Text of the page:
The title track, “Corn Meal Dance”, is the gentle best. The band sets up a harmonically pastel bedding over a rolling 6/8 rhythm—the kind of thing that could be the start of a good Van Morrison song. The horns enter with a declamatory melody in mostly unison. By the time Conquest enters, the band’s hypnosis has already got a sweet hold on you. Barnes accompanies the singing with buzzing Harmon mute. The horns return with their melody briefly, then they play written figures under the singing that shuffle, stagger, and finally fade out. You can sway or dance to this music, your choice.
Stylistically and melodically, the songs are a surging pleasure. “Gilmore’s Hat” is plain funky, an off-kilter tune with a snapping backbeat. Yamamoto plays it all dirty and Monk-ish, in the pocket and not too neat. Conquest sings the blues. “Tutsi Orphans” uses a West African-sounding counterpoint that acts almost like a round—irresistible. Perhaps most powerfully, Parker has penned two gospel tunes for Conquest and Yamamoto in duet. “Poem for June Jordan” (for the late political activist and poet) is melodically majestic, sung simply and accompanied with a clarity grounded in church harmony. “Prayer” sounds even more gospel-driven, with Conquest letting her voice rise up with a bit more stridency and point. It sounds less like jazz, perhaps, but more sincere for that shift.
Corn Meal Dance‘s weakness is in the marriage of lyrics to song. This is an area where listeners’ reactions are likely to be highly subjective. Working in a tradition of calls for social change, Parker might be expected to get preachy, allowing an easy self-righteousness to invade his command of imagery and lyricism. That is certainly in evidence here. “Doctor Yesterday” is some kind of three-headed monster in a “Circus of horrors / Surrounded by assassins” who “kills everything he can’t see”. “Soledad” trots out the old saw that “An eye for an eye, a tooth for a tooth / Is a formula for eternal war / Revolution / Evolution from the inside out”. Huh? When jazz gets political like this, without the burden of actually putting forth programs or solving real political problems, it all seems too easy. Because these lyrics can be both obscure and holier-than-thou, it’s hard to really relate to them.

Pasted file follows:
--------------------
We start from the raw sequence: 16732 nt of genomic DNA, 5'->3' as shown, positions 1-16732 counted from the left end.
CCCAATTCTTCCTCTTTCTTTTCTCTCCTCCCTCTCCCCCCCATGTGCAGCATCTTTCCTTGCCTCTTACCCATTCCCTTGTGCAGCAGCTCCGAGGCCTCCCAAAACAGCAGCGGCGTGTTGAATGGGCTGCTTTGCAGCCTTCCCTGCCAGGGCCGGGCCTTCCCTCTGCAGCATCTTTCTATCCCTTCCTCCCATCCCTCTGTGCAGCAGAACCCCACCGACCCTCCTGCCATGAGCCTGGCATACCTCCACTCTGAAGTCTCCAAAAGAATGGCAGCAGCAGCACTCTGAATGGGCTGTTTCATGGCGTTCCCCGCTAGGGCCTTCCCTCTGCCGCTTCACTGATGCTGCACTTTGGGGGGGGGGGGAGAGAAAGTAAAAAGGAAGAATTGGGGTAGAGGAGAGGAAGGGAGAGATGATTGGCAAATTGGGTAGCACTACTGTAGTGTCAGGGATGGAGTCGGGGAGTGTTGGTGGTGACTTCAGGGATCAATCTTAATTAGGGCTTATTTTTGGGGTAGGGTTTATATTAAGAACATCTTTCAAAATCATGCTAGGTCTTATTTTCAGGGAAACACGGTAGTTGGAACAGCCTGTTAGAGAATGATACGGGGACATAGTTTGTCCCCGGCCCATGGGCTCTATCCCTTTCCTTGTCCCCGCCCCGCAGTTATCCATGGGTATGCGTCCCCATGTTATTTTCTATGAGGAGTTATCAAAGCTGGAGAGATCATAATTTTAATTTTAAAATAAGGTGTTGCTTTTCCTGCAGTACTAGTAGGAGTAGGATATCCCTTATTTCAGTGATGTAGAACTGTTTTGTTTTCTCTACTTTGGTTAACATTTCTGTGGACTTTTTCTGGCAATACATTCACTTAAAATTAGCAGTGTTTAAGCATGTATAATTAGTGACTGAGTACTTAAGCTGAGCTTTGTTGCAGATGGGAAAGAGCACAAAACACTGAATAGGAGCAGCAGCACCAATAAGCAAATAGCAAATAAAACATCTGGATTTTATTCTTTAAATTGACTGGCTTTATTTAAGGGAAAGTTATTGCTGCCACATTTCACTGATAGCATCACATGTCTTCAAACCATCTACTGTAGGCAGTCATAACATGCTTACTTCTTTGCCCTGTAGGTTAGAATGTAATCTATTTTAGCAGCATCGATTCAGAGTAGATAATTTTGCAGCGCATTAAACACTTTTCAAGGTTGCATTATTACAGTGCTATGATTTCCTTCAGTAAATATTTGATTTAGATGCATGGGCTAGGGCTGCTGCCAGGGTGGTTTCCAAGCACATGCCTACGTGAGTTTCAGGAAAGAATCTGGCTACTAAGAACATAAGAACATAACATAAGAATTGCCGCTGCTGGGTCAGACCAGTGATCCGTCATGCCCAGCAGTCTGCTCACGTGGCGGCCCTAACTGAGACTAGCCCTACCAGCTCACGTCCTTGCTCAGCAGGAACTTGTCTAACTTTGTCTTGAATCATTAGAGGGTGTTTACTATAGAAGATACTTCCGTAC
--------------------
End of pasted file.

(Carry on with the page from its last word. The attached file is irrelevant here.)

The lyrics fare better when they are absurd, fantastical, or emotive. “Gilmore’s Hat” begins with this novel conceit: “Rocket ship to the moon has injured the rain god”, but it goes on, inevitably, to describe “A man in a red, white, and blue coat / Selling dreams that won’t come true”. But it’s pretty tough slogging even here: “Logs water soaked in the stream of conviction / Emergency! emergency! of music muses”.
But then lyrics always look silly when they are separated from their music. What still works so well in the Raining on the Moon band is the way it recaptures a certain kind of hip soul-jazz from the 1970s, but keeps it feeling loose and free. A favorite band in that style was lead by Gary Bartz—his Ntu Troop—and Parker does a great job of evoking that idiosyncratic style, while still allowing his brilliant quartet to play Ornette-style across a large set of harmonic and rhythmic possibilities.
Corn Meal Dance is hardly the best of William Parker, but as yet another facet of his considerable jazz spectrum it is a graceful expansion of territory. Whether it is for the jazz content, the politics, or the accessible jazz-soul grooves, this latest release for the outstanding jazz bassist is a strong effort.